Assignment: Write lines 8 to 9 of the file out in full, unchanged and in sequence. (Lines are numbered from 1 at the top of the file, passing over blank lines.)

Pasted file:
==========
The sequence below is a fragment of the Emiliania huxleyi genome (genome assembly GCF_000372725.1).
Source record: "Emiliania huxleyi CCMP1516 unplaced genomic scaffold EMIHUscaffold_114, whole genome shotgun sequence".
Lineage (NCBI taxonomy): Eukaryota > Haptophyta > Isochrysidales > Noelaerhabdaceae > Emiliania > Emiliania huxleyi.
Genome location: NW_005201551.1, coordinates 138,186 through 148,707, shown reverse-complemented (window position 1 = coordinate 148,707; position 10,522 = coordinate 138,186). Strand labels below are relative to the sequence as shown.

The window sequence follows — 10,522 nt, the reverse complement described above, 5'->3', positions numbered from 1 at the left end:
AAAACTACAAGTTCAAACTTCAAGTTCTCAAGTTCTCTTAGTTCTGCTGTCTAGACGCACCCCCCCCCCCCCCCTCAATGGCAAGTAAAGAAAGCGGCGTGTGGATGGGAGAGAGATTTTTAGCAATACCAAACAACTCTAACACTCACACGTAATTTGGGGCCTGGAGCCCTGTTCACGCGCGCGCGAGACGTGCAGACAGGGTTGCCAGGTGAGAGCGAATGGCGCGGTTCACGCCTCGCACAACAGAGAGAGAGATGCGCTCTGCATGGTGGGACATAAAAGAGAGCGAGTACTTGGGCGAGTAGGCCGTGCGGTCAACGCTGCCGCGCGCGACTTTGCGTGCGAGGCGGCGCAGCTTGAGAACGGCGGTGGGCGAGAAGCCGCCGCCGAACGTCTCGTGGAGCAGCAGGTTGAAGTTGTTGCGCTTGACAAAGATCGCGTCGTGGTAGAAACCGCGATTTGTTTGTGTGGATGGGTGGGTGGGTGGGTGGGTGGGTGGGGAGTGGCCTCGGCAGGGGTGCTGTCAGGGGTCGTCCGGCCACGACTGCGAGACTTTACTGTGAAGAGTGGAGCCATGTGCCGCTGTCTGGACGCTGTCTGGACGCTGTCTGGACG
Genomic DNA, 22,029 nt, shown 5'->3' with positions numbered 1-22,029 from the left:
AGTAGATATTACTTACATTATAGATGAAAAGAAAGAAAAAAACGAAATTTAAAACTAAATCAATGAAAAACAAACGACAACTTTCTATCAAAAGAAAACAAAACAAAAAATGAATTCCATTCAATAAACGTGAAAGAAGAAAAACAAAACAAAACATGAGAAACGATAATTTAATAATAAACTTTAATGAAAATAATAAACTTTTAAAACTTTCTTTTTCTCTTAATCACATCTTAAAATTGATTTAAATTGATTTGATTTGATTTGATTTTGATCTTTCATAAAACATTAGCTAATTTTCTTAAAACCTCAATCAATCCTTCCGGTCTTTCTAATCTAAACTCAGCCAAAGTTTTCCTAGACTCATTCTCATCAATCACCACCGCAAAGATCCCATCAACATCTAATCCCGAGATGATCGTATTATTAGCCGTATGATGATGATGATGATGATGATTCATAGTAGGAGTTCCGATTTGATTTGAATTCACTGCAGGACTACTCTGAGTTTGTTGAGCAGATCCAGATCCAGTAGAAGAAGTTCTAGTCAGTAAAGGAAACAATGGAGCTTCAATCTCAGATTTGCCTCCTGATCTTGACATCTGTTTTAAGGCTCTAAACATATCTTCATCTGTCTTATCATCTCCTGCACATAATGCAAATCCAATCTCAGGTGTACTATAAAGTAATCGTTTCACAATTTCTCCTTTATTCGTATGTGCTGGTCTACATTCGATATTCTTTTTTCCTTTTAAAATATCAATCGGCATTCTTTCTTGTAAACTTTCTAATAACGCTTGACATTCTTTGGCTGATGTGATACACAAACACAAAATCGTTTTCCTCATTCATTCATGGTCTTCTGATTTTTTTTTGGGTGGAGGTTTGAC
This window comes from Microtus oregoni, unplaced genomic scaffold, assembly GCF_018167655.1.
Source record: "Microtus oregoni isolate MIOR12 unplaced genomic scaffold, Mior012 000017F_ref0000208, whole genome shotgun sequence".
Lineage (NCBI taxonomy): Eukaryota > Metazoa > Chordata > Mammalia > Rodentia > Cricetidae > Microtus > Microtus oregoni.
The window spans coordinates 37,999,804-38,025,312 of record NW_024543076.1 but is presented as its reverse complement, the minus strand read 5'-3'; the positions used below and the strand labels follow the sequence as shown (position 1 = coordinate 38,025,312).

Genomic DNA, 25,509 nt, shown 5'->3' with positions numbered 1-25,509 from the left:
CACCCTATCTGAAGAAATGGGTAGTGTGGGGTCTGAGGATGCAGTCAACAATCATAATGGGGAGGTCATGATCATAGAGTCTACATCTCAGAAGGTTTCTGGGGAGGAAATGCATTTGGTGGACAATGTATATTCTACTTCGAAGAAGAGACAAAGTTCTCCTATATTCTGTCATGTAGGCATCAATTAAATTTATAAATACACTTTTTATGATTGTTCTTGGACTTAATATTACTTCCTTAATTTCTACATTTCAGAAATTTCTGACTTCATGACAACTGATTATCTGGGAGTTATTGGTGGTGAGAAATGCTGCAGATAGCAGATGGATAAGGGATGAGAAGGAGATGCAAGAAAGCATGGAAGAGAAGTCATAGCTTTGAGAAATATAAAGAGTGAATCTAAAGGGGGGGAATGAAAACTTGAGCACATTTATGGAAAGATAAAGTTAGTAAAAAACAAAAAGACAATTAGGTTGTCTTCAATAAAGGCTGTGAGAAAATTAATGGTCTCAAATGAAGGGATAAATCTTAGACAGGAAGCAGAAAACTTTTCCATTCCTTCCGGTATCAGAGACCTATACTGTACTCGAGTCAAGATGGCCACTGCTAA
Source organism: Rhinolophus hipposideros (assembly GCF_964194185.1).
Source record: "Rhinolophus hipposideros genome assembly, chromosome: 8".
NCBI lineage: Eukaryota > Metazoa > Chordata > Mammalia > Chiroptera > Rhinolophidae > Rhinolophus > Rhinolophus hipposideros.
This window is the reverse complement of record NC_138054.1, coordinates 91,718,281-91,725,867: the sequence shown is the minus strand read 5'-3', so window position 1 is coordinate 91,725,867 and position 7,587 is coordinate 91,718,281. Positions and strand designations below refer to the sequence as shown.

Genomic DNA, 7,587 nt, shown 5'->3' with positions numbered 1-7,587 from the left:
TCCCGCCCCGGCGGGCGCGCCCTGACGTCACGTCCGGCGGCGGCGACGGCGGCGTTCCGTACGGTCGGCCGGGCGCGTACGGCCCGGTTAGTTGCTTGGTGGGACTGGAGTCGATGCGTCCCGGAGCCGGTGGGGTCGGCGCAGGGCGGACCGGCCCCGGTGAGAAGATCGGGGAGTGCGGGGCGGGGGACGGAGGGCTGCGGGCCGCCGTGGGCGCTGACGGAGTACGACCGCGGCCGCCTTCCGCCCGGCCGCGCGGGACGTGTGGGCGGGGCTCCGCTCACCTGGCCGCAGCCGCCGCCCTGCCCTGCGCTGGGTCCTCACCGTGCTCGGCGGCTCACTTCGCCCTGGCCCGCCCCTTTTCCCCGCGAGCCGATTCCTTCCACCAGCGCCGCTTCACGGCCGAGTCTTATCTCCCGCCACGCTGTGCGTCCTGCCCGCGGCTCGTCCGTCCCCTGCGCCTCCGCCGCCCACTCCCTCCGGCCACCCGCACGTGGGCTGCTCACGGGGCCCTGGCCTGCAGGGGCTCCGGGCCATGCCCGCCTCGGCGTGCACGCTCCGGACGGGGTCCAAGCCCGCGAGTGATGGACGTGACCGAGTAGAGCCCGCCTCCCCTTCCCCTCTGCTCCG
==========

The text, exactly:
AGTAGATATTACTTACATTATAGATGAAAAGAAAGAAAAAAACGAAATTTAAAACTAAATCAATGAAAAACAAACGACAACTTTCTATCAAAAGAAAACAAAACAAAAAATGAATTCCATTCAATAAACGTGAAAGAAGAAAAACAAAACAAAACATGAGAAACGATAATTTAATAATAAACTTTAATGAAAATAATAAACTTTTAAAACTTTCTTTTTCTCTTAATCACATCTTAAAATTGATTTAAATTGATTTGATTTGATTTGATTTTGATCTTTCATAAAACATTAGCTAATTTTCTTAAAACCTCAATCAATCCTTCCGGTCTTTCTAATCTAAACTCAGCCAAAGTTTTCCTAGACTCATTCTCATCAATCACCACCGCAAAGATCCCATCAACATCTAATCCCGAGATGATCGTATTATTAGCCGTATGATGATGATGATGATGATGATTCATAGTAGGAGTTCCGATTTGATTTGAATTCACTGCAGGACTACTCTGAGTTTGTTGAGCAGATCCAGATCCAGTAGAAGAAGTTCTAGTCAGTAAAGGAAACAATGGAGCTTCAATCTCAGATTTGCCTCCTGATCTTGACATCTGTTTTAAGGCTCTAAACATATCTTCATCTGTCTTATCATCTCCTGCACATAATGCAAATCCAATCTCAGGTGTACTATAAAGTAATCGTTTCACAATTTCTCCTTTATTCGTATGTGCTGGTCTACATTCGATATTCTTTTTTCCTTTTAAAATATCAATCGGCATTCTTTCTTGTAAACTTTCTAATAACGCTTGACATTCTTTGGCTGATGTGATACACAAACACAAAATCGTTTTCCTCATTCATTCATGGTCTTCTGATTTTTTTTTGGGTGGAGGTTTGAC
This window comes from Microtus oregoni, unplaced genomic scaffold, assembly GCF_018167655.1.